An account of the boom in oil and gas production in the United States.
Sernovitz, managing director of Lime Rock, a private equity firm focusing on the oil and gas industry, a novelist (The Contrarians, 2002, etc.), and a journalist, calls this boom “the shale revolution.” At work, he writes, his job is to convince investors to put their money into that industry; with this book, he hopes to educate readers about the realities and the possibilities of the revolution. He takes both a close-up view and a broad one, looking at challenges from local, national, and global perspectives as well as the financial considerations. Drilling for gas and oil, Sernovitz acknowledges, is “loud, dirty, and complicated,” and “the shale revolution…is causing the world to double down on fossil fuels,” a serious problem for a planet facing climate change. On the positive side, he writes, the revolution is lowering America’s carbon dioxide emissions, creating jobs, freeing us from foreign dependency, and improving lives by spreading cheaper energy everywhere. The author pays close attention to fracking, explaining clearly just what it is and what it is not (when done properly), and he takes to task the 2010 documentary film Gasland for alarming the public about its hazards. Sernovitz, who writes with flair, humor, and assurance, includes some recent history of the industry, some big personalities, a little technology and geology, arguments of environmentalists (the “Green” of the title) and of oilmen (“Black”), and a wealth of statistics. While the bulk of the book is essentially a song of praise for the shale revolution, the final chapter, “Conclusions,” indicates that there are still problems to be solved and questions to be answered.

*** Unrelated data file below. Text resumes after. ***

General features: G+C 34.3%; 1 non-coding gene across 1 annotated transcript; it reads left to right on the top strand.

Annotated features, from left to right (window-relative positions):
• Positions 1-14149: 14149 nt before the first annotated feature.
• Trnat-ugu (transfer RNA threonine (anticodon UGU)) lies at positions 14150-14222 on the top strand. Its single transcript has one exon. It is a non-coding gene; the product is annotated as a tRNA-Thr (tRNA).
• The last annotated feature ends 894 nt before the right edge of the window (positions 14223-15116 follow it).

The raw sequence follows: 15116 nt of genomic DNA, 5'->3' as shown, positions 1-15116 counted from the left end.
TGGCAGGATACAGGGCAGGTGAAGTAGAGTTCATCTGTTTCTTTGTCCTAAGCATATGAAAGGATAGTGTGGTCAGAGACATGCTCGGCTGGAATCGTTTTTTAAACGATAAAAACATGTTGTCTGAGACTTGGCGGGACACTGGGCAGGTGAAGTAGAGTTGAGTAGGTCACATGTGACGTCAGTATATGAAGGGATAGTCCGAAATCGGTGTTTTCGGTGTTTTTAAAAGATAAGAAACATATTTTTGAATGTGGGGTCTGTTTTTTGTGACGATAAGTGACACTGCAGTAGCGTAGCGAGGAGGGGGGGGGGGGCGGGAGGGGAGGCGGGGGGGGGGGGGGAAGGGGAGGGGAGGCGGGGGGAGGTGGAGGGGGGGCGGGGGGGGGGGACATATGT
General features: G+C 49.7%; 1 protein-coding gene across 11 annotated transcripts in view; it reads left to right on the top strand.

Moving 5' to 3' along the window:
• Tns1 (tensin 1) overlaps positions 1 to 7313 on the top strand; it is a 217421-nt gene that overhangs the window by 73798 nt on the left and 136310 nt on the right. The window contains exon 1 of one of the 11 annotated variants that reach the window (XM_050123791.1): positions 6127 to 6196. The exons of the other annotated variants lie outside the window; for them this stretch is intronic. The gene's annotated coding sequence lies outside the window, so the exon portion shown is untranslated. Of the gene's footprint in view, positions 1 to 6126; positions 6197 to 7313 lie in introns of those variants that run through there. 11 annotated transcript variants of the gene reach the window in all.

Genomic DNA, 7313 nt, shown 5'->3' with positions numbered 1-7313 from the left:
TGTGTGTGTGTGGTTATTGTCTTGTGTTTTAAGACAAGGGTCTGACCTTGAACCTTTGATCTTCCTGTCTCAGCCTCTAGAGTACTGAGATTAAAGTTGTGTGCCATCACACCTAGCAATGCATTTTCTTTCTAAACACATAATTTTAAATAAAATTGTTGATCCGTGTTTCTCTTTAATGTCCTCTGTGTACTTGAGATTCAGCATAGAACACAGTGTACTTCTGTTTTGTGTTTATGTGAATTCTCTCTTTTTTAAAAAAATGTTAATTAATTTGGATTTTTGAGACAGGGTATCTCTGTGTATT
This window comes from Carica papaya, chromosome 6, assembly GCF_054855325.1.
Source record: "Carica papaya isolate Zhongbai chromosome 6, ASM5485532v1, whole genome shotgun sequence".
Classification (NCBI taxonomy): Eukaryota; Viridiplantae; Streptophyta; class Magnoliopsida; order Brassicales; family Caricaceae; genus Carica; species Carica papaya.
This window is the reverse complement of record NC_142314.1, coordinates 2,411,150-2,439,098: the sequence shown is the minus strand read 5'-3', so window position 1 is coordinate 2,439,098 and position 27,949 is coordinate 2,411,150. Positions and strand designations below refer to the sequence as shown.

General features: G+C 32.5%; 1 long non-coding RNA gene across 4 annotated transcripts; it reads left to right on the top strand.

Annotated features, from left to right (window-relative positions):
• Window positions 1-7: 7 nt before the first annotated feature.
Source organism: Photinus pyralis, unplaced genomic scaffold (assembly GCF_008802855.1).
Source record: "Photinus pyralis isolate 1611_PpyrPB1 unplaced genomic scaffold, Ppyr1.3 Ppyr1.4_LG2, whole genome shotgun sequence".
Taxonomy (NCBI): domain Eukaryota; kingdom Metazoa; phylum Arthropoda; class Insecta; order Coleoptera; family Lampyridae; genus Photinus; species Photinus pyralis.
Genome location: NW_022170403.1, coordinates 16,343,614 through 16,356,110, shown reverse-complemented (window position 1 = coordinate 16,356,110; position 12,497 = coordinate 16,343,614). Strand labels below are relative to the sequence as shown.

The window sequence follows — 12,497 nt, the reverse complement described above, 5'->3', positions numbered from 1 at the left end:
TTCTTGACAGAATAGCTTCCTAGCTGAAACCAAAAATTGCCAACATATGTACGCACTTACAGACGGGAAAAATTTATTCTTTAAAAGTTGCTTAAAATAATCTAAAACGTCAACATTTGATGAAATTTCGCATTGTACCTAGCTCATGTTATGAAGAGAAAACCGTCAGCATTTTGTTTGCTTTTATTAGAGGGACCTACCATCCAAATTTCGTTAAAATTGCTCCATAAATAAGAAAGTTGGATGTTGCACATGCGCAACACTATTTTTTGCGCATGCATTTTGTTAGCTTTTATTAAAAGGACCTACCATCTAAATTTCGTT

An insider’s cheerful, energetic examination of an industry that has changed dramatically in the last decade.